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Hey all, I have a fresh built 391 in a 72 Newell Motor Coach with a Holley Sniper EFI and Hyperspark Ignition. Ignition timing is currently set to 10 degrees and I'm about to adjust to 5 in hopes of it helping. It only overheats when sitting idle. New fan cluch, new custom shroud, radiator was cleaned. I'm thinking Ignition timing and maybe the radiator cap is the wrong psi. Any 391 guys out there that can help? I've made 4 trips in this Newell since I restored all of it and it really only gets hot when sitting idle after a long drive. What should I be looking at as far an Ignition curve?
Some of this is different from my events but the cure was a new 2765 Hayden clutch a 7 blade fan C9ZE with shroud a 190 thermo and a high efficiency triple pass new radiator. I tried almost everything one the past fe years. Tis combo has kept engine temps at 180-200. ITs a 390 FE at 15* and 7k-8k' on 6% grades. Waited in the choke and puke for 10 minutes at idle ambient was 92*mol with no heat rise over 200. FWIW
 

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… a 190 thermo … Tis combo has kept engine temps at 180-200.
So, you may need a new temperature gauge? A 190°F rated thermostat only begins to crack open at the rated temperature. The stable operating temperature (control range of the thermostat) should be within 5 to 15° above that, e.g., 195° minimum to 210°F maximum (in a properly operating system) in your case, unless 190 was a typo?

IMO, there is no need to run temperatures that high, with exceptions for emissions schemes, or short-trip vehicles to quickly burn-off oil contaminates, or very cold climates where the heater needs to work better. Power and engine wear both benefit from temperatures held to ~175° and below, as well as reduced chance of fuel boiling (ethanol blends), vapor lock, etc. Power applications that can hold temperatures, such as offshore racing boats, commonly use 140°F as their target.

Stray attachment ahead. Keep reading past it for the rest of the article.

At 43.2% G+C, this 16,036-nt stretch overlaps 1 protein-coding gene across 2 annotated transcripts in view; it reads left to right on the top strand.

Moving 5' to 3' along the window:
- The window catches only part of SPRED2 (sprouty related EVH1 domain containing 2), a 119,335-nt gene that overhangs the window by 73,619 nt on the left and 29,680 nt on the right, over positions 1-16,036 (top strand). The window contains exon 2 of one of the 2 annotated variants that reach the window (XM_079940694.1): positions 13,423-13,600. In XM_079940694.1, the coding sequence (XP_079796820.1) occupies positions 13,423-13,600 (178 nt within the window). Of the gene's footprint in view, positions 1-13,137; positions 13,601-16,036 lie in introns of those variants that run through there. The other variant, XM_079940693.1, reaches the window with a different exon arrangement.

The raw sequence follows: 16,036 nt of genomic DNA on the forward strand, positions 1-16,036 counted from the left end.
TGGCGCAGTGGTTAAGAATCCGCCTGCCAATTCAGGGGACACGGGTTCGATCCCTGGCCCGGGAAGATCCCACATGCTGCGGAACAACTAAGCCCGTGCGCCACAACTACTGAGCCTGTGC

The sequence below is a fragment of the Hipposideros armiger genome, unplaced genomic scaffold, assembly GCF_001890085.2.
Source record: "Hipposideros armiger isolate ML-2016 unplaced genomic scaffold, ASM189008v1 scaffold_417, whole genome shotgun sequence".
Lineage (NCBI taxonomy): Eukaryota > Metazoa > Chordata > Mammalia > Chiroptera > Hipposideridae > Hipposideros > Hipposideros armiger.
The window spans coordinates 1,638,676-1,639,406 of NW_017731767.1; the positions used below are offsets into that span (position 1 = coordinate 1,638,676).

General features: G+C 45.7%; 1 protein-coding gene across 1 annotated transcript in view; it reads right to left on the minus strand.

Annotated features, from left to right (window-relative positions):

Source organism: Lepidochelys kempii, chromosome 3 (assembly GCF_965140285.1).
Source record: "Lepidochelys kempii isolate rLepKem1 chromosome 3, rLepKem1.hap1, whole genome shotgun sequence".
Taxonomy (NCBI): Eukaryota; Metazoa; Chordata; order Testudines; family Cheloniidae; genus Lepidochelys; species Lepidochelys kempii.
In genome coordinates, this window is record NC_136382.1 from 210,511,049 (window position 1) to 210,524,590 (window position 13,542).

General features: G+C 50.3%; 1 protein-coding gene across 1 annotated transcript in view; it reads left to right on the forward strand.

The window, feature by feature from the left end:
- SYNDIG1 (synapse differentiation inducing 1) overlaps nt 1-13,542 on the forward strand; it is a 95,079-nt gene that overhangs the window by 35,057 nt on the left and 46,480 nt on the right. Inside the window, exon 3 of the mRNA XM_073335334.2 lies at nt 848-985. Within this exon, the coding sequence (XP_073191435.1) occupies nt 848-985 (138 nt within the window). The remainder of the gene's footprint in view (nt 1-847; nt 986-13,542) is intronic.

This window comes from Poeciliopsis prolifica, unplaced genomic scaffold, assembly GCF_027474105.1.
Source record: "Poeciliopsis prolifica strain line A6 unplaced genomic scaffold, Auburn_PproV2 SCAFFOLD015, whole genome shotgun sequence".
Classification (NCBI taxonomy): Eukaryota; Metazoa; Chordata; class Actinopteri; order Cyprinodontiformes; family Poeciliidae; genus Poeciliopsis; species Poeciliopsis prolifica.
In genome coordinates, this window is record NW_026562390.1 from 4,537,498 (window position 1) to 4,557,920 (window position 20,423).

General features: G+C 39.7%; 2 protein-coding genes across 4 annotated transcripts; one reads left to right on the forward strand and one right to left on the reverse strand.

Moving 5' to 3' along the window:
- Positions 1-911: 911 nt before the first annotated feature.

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Sure, but we have beat this horse beyond death repeatedly in the past, using studies and controlled lab tests, as well as teardown data from large organizations such as AERA, along with user real-world results and side-effects. The wear profile is a curve, with greater wear (corrosive at lower and abrasive at higher) when too cold or too hot, and a sweet spot right in that range. Power and reliability are the big wins, while economy is desired but not the highest priority here, nor is the question of whether to rebuild after 22 years or 25. Many other factors weigh-in for us end-users beyond strictly wear, from heat-related seal life to coil failures to wiring breakdown. Rather than repeating existing info, I can do a search for some of those threads for you.

However, I do not wish to hijack the thread from the OP's issues, in which he would likely be very happy trading more regular oil changes to avoid corrosive wear, for solutions to heat accumulation in a heavy duty RV application. I certainly would, considering a $10 thermostat could ease his life considerably and avoid the costs of more cooling upgrades. Besides, any further investment would wipe-out any potential savings in long-term wear, if it hasn't already. ;)
 

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Discussion Starter · #25 ·
Hey everyone, sorry for the delay in response. I have been trying to dig myself out from underneath all the work I have lately. Anyhow, I have taken alot of consideration in just about everything that has been mentioned. I flushed the coolant, which btw, the radiator was professionally cleaned and fins straightened before this new engine ever started up. I put in a coolant overflow resevoir and built a radiator to chassis seal to eliminate hot air going back into the front of the radiator. I replaced the fan clutch with another new one. I set the Holley dual spark distributor with a timing light to 10 degrees and I tuned the ignition timing to be 15 degrees at idle. See pics below. I also got the build sheet from the engine guy and found the specs on the cam which I've posted below. I'll be doing some test driving this week.

Grille Window Fixture Wood Automotive exterior


Fixture Rectangle Wood Window Window blind


Motor vehicle Light Automotive design Automotive fuel system Automotive exterior


Font Line Parallel Pattern Number
 
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